Bret Baier Documents How Fauci and Collins Dishonestly Dismissed the Hypothesis That COVID-19 Originated in Wuhan Lab

Bret Baier gave a serious report on the substantial and growing evidence that Anthony Fauci, Francis Collins, and other “experts” and officials lied, early and intentionally, in their dismissal of the likely Wuhan lab origin of Covid-19. (The report aired on Bret Baer’s “Special Report” nightly news program on Tues., January 25, 2022 on Fox News.)

Taking “Capital Allocation Away From People Who Have Demonstrated Great Skill in Capital Allocation”

(p. 1) The richest people on earth typically devote a share of their vast resources to charity. That is the bargain and the expectation, anyway.

Jeff Bezos, until very recently the world’s richest human, has been applying himself dutifully if a bit cautiously to the task, giving money to food banks and homeless families while pledging $10 billion of the fortune he earned through the online retailer Amazon to fight climate change.

The latest richest human, Elon Musk, has taken a rather different tack. There was the public spat with the director of the World Food Programme on Twitter, for instance, announcing, “If WFP can describe on this Twitter thread exactly how $6B will solve world hunger, I will sell Tesla stock right now and do it.”

. . .

And, of course, there is the ongoing insistence that his moneymaking efforts, running both the electric carmaker Tesla and the rocket company SpaceX, are already better-(p. 8)ing humankind, thank you very much.

Mr. Musk is practicing “troll philanthropy.”

That’s what Benjamin Soskis, senior research associate in the Center on Nonprofits and Philanthropy at the Urban Institute, has called it, noting that Mr. Musk seems to be having fun with this novel approach.

“He doesn’t seem to care much about using his philanthropy to curry public favor,” Mr. Soskis said. “In fact, he seems to enjoy using his identity as a philanthropist in part to antagonize the public.”

. . .

“The particular barrier for donors from a tech background is they don’t just think their genius has made them good at what they do, they also think what they do commercially also makes society better,” said Rhodri Davies, a philanthropy commentator who wrote a piece on Mr. Musk called “The Edgelord Giveth.”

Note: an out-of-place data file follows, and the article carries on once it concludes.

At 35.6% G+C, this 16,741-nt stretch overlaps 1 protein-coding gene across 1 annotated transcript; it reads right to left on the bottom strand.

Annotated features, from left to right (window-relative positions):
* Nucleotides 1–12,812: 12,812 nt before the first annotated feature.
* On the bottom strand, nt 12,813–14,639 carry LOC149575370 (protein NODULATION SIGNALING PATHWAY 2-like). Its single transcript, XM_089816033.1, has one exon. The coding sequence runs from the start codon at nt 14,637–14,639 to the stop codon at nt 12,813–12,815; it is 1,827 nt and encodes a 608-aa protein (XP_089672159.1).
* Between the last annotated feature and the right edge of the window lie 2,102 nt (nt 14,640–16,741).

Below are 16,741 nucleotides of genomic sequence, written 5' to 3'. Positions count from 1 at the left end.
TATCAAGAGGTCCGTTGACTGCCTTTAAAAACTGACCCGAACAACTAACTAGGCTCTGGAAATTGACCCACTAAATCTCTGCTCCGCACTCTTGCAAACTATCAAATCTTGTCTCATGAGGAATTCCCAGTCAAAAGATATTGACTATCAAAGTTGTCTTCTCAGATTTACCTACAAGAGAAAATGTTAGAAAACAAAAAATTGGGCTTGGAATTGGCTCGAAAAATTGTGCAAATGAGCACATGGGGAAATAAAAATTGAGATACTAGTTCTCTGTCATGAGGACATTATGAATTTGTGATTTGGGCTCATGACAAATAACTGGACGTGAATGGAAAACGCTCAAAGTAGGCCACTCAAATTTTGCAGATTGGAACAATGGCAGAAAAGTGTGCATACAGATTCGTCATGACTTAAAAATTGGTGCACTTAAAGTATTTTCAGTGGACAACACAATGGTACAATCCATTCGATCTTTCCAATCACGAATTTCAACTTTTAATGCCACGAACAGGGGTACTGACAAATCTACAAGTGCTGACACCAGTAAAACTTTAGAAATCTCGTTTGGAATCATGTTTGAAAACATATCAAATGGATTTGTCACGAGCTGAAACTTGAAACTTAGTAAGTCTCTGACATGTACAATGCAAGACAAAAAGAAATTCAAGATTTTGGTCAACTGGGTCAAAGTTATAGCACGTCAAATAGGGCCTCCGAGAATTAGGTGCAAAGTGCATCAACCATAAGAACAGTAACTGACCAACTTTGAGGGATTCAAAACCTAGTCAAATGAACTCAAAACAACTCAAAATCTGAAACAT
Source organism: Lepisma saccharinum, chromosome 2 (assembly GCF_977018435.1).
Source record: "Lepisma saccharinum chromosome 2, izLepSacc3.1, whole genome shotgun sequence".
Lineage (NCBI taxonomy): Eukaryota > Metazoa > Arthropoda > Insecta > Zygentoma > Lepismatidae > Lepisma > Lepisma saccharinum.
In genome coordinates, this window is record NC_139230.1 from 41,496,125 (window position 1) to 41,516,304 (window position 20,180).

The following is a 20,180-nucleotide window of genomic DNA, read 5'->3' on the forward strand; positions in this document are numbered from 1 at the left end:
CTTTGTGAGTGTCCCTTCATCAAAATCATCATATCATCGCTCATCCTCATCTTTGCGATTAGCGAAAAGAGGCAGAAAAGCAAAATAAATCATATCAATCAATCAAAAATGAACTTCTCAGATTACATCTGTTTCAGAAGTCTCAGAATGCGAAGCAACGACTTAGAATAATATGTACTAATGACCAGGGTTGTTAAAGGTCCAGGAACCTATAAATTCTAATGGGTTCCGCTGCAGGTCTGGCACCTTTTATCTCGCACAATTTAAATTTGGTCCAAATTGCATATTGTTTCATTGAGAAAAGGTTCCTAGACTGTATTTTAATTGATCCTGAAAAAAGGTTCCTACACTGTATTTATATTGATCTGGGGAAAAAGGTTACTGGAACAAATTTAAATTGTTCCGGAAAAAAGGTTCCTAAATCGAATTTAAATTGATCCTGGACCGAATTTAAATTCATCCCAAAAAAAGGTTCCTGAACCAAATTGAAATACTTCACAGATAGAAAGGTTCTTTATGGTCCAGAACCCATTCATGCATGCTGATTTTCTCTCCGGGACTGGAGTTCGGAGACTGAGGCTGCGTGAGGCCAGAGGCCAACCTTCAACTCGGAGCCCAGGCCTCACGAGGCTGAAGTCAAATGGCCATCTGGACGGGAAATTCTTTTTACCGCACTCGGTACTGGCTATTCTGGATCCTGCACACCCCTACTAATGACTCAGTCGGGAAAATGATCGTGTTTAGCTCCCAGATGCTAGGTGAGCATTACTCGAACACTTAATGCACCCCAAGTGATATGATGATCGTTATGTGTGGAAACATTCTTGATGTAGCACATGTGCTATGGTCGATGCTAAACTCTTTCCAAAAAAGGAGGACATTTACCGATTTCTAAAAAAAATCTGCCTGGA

Mr. Musk, for instance, has said that getting humankind to Mars through SpaceX is an important contribution and has written and spoken acerbically about what he calls “anti-billionaire BS,” including attempts to target taxes at billionaires.

“It does not make sense to take the job of capital allocation away from people who have demonstrated great skill in capital allocation and give it to an entity that has demonstrated very poor skill in capital allocation, which is the government,” Mr. Musk said on Monday at an event hosted by The Wall Street Journal.

At the same time, Mr. Kharas said a more charitable reading of Mr. Musk’s exchange with the World Food Programme is possible. He could just genuinely want to know how the money will be spent and is putting in public, on Twitter, the due diligence work that institutional giving does behind closed doors.

“I think this idea that he was willing to engage was really good,” Mr. Kharas of the Brookings Institution said of Mr. Musk. “I think his response was extremely sensible. It was basically, ‘Show me what you can do. Demonstrate it. Provide me with some evidence. I’ll do it.’”

For the full story, see:

Nicholas Kulish. “Elon Musk, Trolling Away.” The New York Times SundayBusiness Section (Sunday, December 12, 2021): 1 & 8.

(Note: ellipses added.)

(Note: the online version of the story has the date Dec. 10, 2021, and has the title “Elon Musk’s Latest Innovation: Troll Philanthropy.”)

When Sri Lanka Government Banned Chemical Fertilizers, Yields Tanked and Prices “Shot Up”

(p. A4) RATNAPURA, Sri Lanka — This year’s crop worries M.D. Somadasa. For four decades, he has sold carrots, beans and tomatoes grown by local farmers using foreign-made chemical fertilizers and pesticides, which helped them reap bigger and richer crops from the verdant hills that ring his hometown.

Then came Sri Lanka’s sudden, and disastrous, turn toward organic farming. The government campaign, ostensibly driven by health concerns, lasted only seven months. But farmers and agriculture experts blame the policy for a sharp drop in crop yields and spiraling prices that are worsening the country’s growing economic woes and leading to fears of food shortages.

Prices for some foodstuffs, like rice, have risen by nearly one-third compared with a year ago, according to Sri Lanka’s central bank. The prices of vegetables like tomatoes and carrots have risen to five times their year-ago levels.